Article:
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Please note that Mommsen uses the AUC chronology (Ab Urbe Condita), i.e. from the founding of the City of Rome. You can use this reference table to have the B.C. dates


IV. The Revolution

From: The History of Rome, by Theodor Mommsen
Translated with the sanction of the author by William Purdie Dickson

The History of Old Rome

Chapter VIII - The East and King Mithradates


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Page 17

Hellenism in That Quarter

In sharp contrast to all these barbarians stood the Greek settlements, which at the time of the mighty impetus given to Greek commerce had been founded chiefly by the efforts of Miletus on these coasts, partly as trading-marts, partly as stations for prosecuting important fisheries and even for agriculture, for which, as we have already said, the north-western shores of the Black Sea presented in antiquity conditions less unfavourable than at the present day.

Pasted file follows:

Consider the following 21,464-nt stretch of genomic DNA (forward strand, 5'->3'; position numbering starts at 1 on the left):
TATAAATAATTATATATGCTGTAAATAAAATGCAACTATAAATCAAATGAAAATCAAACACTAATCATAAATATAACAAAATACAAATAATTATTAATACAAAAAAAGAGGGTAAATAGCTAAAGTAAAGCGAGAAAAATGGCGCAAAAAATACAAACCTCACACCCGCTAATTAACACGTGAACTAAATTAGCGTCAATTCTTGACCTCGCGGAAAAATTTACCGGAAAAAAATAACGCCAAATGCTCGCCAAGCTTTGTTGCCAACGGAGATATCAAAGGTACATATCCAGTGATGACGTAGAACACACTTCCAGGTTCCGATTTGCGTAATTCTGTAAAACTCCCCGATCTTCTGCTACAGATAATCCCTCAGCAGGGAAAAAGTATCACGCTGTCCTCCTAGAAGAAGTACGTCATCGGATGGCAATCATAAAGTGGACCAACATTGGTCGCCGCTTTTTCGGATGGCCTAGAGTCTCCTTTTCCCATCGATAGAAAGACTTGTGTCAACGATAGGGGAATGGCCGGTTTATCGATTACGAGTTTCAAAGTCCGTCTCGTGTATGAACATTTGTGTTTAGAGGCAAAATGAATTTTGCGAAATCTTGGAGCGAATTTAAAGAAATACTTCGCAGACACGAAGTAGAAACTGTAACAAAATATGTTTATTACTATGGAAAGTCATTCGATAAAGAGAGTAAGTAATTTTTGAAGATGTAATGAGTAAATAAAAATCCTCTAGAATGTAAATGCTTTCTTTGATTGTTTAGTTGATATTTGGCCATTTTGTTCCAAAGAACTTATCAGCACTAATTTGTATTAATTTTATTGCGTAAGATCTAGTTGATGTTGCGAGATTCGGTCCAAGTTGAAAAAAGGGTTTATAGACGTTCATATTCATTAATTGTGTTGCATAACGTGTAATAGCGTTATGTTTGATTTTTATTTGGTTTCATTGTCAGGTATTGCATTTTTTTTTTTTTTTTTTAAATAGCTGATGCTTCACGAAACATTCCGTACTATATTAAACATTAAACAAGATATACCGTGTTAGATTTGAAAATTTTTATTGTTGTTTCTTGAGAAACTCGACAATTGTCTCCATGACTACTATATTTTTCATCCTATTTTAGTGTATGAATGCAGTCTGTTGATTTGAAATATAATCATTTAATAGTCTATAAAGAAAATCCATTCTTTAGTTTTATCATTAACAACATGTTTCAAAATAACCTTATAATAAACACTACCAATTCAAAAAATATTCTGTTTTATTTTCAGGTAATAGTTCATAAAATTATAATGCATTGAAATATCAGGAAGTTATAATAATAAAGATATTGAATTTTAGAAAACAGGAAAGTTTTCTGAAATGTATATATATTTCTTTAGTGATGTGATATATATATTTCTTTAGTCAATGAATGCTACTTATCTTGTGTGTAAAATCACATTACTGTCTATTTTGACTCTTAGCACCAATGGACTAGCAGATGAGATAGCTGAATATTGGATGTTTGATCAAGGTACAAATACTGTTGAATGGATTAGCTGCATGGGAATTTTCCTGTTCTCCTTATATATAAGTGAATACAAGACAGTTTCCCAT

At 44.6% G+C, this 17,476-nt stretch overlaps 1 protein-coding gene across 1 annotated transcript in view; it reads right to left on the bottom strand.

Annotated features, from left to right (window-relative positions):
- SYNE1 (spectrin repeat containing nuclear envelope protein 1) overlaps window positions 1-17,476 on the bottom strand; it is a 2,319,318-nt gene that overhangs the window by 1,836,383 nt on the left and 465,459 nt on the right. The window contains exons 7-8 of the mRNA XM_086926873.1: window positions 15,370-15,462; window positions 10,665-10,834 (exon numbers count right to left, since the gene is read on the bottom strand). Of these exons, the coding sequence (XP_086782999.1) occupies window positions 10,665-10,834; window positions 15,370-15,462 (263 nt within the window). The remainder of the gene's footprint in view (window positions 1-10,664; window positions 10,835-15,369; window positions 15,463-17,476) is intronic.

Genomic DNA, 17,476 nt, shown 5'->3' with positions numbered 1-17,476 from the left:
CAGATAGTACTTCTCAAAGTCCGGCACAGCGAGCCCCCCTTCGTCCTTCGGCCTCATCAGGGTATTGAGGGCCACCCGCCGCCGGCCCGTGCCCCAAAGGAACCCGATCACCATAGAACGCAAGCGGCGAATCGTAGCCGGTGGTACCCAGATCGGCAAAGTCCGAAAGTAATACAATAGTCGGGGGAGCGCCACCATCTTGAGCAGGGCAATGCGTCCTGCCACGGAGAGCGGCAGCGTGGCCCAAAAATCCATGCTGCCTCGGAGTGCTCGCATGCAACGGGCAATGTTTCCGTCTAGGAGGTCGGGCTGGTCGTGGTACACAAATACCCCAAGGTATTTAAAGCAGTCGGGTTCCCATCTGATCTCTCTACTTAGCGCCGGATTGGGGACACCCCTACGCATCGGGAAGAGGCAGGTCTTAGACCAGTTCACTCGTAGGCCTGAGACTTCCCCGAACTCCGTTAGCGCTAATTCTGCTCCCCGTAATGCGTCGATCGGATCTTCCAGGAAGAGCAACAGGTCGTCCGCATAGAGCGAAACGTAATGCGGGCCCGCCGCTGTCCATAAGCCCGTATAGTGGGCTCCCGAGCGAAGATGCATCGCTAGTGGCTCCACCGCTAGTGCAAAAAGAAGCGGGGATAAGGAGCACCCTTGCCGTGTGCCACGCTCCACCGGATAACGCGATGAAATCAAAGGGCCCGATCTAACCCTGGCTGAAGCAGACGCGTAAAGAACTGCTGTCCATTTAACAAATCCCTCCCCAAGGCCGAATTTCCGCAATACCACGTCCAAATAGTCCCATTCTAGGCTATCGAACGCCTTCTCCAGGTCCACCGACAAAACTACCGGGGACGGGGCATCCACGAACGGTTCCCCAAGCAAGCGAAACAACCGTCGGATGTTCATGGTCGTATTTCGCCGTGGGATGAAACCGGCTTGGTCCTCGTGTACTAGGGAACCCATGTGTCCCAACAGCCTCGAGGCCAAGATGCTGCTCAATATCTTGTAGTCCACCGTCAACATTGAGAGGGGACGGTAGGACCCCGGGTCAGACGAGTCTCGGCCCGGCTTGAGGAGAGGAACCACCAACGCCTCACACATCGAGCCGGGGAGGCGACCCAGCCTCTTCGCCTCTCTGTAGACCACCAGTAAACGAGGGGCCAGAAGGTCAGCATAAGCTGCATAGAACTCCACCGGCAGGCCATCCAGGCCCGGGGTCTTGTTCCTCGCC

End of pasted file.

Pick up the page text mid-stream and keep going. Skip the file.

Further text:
For the use of the soil the Greeks paid here, like the Phoenicians in Libya, tax and ground-rent to the native rulers. The most important of these settlements were the free city of Chersonesus (not far from Sebastopol), built on the territory of the Scythians in the Tauric peninsula (Crimea), and maintaining itself in moderate prosperity, under circumstances far from favourable, by virtue of its good constitution and the public spirit of its citizens; and Panticapaeum (Kertch) at the opposite side of the peninsula on the straits leading from the Black Sea to the Sea of Azov, governed since the year 457 by hereditary burgomasters, afterwards called kings of the Bosporus, the Archaeanactidae, Spartocidae, and Paerisadae.

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